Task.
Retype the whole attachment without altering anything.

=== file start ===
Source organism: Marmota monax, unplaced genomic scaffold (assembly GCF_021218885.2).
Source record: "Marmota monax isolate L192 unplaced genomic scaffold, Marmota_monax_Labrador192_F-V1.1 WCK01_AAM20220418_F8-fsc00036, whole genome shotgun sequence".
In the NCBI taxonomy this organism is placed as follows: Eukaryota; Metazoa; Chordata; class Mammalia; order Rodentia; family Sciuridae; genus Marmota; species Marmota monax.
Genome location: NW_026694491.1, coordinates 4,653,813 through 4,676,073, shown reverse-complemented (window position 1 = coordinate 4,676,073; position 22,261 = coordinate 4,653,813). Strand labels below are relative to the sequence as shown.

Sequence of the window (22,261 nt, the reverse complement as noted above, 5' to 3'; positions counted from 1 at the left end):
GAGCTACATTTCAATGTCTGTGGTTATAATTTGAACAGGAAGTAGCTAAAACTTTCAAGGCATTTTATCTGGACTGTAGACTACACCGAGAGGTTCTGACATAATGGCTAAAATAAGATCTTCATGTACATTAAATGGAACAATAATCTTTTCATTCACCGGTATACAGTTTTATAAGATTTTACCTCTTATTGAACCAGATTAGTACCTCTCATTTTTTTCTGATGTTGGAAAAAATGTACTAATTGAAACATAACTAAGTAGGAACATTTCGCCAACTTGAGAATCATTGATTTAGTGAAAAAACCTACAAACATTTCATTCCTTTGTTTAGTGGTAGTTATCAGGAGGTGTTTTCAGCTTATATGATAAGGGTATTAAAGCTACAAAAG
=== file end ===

Source organism: Marmota monax, unplaced genomic scaffold (assembly GCF_021218885.2).
Source record: "Marmota monax isolate L192 unplaced genomic scaffold, Marmota_monax_Labrador192_F-V1.1 WCK01_AAM20220418_F8-fsc00036, whole genome shotgun sequence".
In the NCBI taxonomy this organism is placed as follows: Eukaryota; Metazoa; Chordata; class Mammalia; order Rodentia; family Sciuridae; genus Marmota; species Marmota monax.
Genome location: NW_026694491.1, coordinates 4,653,813 through 4,676,073, shown reverse-complemented (window position 1 = coordinate 4,676,073; position 22,261 = coordinate 4,653,813). Strand labels below are relative to the sequence as shown.

Sequence of the window (22,261 nt, the reverse complement as noted above, 5' to 3'; positions counted from 1 at the left end):
GAGCTACATTTCAATGTCTGTGGTTATAATTTGAACAGGAAGTAGCTAAAACTTTCAAGGCATTTTATCTGGACTGTAGACTACACCGAGAGGTTCTGACATAATGGCTAAAATAAGATCTTCATGTACATTAAATGGAACAATAATCTTTTCATTCACCGGTATACAGTTTTATAAGATTTTACCTCTTATTGAACCAGATTAGTACCTCTCATTTTTTTCTGATGTTGGAAAAAATGTACTAATTGAAACATAACTAAGTAGGAACATTTCGCCAACTTGAGAATCATTGATTTAGTGAAAAAACCTACAAACATTTCATTCCTTTGTTTAGTGGTAGTTATCAGGAGGTGTTTTCAGCTTATATGATAAGGGTATTAAAGCTACAAAAG